Sherri Brooks Vinton is the author of Put ‘em Up!, Put ‘em Up! Fruit, and The Real Food Revival. Her writing, talks, and hands-on workshops teach how to find, cook, and preserve local, seasonal, farm-friendly food. Her website can be found at www.sherribrooksvinton.com. She lives in Connecticut.
Spiral-bound: 256 pages
Publisher: Storey Publishing, LLC; Spi edition (March 25, 2014)
Product Dimensions: 7.9 x 6.4 x 0.9 inches
Retail Price: $16.95
Digital Editions also available
Summer is the perfect time for putting up the abundance of produce that is available at farmer’s markets, through your local CSA, from your garden, or even from your grocery store. Costs are usually lower this time of year, so it’s a great time to take advantage of those lower prices to put away food for the rest of the year. Food that is ripe and in-season tastes better and has more nutrients available when it’s picked at its peak.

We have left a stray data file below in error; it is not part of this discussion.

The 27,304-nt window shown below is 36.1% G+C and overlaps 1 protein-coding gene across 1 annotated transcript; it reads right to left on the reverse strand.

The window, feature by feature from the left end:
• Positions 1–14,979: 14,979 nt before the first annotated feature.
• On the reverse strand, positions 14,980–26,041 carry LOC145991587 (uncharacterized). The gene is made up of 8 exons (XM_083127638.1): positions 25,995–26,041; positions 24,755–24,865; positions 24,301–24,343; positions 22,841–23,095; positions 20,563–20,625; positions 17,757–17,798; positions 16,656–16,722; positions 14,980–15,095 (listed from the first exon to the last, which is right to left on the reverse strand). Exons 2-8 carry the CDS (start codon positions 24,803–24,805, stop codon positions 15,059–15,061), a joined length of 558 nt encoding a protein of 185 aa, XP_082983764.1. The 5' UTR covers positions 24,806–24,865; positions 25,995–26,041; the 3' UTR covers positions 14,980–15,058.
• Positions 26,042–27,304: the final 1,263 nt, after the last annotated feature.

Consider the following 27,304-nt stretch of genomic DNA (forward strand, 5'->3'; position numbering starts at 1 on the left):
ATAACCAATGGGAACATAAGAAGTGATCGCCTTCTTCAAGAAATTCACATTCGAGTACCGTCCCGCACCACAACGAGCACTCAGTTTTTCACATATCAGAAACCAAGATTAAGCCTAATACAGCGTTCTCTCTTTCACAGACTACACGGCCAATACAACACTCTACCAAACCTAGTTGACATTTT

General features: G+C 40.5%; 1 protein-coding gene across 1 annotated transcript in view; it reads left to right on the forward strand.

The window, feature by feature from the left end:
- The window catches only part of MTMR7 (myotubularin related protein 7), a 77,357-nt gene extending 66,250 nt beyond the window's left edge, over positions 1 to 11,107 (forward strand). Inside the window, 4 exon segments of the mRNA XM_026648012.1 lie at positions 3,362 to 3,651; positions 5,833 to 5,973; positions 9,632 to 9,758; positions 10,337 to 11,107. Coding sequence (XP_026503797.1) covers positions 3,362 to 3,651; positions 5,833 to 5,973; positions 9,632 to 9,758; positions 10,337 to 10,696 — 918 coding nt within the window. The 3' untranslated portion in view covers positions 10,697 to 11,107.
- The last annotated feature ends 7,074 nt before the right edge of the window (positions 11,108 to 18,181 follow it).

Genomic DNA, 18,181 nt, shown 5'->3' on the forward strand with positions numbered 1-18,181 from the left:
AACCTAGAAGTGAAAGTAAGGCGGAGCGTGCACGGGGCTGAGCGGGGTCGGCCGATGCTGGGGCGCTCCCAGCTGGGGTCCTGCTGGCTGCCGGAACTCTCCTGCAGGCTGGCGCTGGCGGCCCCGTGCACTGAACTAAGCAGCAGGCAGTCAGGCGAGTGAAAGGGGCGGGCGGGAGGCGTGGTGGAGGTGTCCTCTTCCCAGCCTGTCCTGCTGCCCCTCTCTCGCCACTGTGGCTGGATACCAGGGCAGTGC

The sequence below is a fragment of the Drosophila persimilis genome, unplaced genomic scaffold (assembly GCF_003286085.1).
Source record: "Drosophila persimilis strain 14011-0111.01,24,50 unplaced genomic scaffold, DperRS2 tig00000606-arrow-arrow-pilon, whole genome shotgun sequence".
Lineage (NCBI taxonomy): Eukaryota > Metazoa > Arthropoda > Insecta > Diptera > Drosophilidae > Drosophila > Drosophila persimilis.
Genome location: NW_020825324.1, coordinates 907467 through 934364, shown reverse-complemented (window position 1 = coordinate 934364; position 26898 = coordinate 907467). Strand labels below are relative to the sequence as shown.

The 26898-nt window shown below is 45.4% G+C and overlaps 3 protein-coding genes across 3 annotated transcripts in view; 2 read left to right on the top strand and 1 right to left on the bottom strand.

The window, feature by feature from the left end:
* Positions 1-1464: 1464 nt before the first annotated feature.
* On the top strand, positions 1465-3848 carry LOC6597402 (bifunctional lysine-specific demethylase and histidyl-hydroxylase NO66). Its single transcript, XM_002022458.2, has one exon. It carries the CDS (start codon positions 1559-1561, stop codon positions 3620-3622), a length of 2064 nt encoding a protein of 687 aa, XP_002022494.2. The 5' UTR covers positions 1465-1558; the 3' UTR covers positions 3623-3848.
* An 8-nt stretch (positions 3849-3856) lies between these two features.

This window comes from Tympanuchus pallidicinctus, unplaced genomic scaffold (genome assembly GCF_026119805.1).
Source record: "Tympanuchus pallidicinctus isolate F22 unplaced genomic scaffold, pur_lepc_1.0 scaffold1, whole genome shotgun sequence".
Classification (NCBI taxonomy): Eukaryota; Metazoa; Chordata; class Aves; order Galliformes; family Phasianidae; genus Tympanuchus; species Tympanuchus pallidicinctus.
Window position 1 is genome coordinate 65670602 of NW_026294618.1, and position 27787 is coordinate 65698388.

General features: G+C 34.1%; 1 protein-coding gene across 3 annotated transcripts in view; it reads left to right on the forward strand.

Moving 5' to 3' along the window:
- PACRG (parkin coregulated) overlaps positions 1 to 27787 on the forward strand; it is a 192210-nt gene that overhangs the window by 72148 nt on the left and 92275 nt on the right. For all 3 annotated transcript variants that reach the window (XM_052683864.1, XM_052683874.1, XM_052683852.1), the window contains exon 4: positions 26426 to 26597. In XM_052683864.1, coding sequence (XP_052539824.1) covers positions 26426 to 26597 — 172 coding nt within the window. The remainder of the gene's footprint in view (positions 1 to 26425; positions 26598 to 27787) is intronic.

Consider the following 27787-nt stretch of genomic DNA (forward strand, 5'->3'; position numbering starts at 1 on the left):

While I utilize some methods of putting up food, I’m still in the process of learning about other methods. I know how easy it is to put off trying different methods because they seem intimidating. In Put ‘em Up! Preserving Answer Book, Sherri Brooks Vinton steps into the world of canning, freezing, drying, fermenting, and making infusions by answering common questions and explaining the ins and outs of these different methods.